As responsible travel is vital for nature conservation, please consider prioritizing operators that have an expressed commitment to ecotourism. Some operators offer carbon offset for their travelers; others plant native trees to help reforest wilderness areas in their destinations. Responsible travel also encompasses cultural and community preservation, and a minimized traveler footprint in local areas. You can learn more about different ecotourism initiatives in African destinations at The International Ecotourism Society’s “ecodestinations” page.  

Like with any program, the local guide is a huge factor in your trip’s success – especially for your participants.  “What emerged as the best component voiced by many was having a congenial and knowledgeable local leader,” Lisowski says.  So when researching an operator, it’s important to learn about their guides: how many years of experience do they have? Which parks do they go to? What is their expertise, and is it aligned with your interests?

Gustafson adds that transportation is essential, because your entire safari experience depends on the reliability and comfort of your vehicle. “You have to look and see how many vehicles an operator has, and how many years they’ve been in operation,” he advises. “If you get out there and you’re in a vehicle that is older, you could have some safety issues.”

Ultimately, the internet is a valuable resource for researching your destination and possible safari operators, but it also presents a challenge when it comes to verifying the legitimacy of a company. By asking thorough and detailed questions, you’ll be better able to get an understanding of an operator’s professionalism, amenities, and preparedness.


Working with your participants

Once you have picked your priorities, chosen an operator, and selected your itinerary, your attention turns to your participants – from initial sign-up until your “welcome home.” If you are traveling with your participants, your role as leader runs parallel to the local guide – your knowledge, adaptability, and enthusiasm in the field will be valued by those traveling with you. There are even little ways to communicate your positive attention, like limiting the number of people in safari vehicles so people have their own space, and grouping people with similar interests and priorities – including driver guides.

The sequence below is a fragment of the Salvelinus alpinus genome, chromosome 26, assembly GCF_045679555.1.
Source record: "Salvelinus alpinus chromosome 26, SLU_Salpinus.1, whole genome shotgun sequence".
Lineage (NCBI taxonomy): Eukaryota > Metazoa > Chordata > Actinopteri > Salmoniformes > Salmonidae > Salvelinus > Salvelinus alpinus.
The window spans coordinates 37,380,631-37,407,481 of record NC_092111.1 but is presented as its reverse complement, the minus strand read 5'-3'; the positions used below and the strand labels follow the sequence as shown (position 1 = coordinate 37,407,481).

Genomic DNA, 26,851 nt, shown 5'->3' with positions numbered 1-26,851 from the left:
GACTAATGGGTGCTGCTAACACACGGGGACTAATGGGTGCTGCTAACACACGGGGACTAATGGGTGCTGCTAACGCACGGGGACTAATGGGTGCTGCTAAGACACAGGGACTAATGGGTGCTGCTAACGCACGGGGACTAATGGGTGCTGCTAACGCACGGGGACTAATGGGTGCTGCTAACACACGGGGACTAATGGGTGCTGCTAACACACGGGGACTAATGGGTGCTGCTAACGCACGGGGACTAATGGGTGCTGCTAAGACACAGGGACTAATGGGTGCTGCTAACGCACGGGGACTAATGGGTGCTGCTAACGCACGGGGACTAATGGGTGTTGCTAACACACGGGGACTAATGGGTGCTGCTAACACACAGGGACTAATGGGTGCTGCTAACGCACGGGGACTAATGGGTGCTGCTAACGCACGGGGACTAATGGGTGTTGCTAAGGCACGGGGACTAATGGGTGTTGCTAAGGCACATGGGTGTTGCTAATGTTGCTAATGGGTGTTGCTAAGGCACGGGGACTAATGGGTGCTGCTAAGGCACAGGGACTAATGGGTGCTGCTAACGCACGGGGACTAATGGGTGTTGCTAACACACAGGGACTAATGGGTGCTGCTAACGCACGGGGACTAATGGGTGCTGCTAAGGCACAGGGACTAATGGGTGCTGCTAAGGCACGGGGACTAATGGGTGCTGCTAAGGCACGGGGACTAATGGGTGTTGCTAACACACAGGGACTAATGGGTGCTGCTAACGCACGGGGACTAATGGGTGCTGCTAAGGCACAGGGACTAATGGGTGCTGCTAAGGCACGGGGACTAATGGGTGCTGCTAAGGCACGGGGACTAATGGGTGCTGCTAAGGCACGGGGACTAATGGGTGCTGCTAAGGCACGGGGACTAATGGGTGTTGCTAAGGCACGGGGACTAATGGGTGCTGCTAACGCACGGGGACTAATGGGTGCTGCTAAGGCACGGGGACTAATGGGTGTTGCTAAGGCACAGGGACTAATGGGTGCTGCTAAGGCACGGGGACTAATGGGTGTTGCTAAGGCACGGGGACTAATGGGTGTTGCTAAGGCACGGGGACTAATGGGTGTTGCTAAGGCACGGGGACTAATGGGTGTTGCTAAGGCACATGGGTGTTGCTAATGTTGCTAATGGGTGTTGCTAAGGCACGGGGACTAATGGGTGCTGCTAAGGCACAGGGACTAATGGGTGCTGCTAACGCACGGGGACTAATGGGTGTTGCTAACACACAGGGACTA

Gustafson emphasizes the importance of a leader’s presence: “I’m involved every minute of every safari. If there are issues that need to be fixed, I’m there to fix them, whether it’s a safety issue, a comfort issue, or a wildlife or cultural issue.” Ultimately, whether you’re a planner “back home” or a group leader in the field, your consideration and accommodation of the participants and their safari experience is vital to the overall success of the program.

Todd Gustafson is currently in production on the public television documentary “To the Ends of the Earth,” about conservation-minded safari photography in East Africa. Visit his website for information about upcoming tours.


South Africa
NATURAL HISTORY The Jewels of Southern Africa
BIRDING Birding and Wildlife Safari
GARDENS Public and Private Gardens, Wine, Culture, History, and Nature

ADVENTURE Tanzania Up Close: Culture, Safari and the Great Migration
CULTURE Investigating Biodiversity & Human Civilization
BIRDING Birding in East Africa


NATURAL HISTORY The Wild Namibia: Exploring the Natural Wonders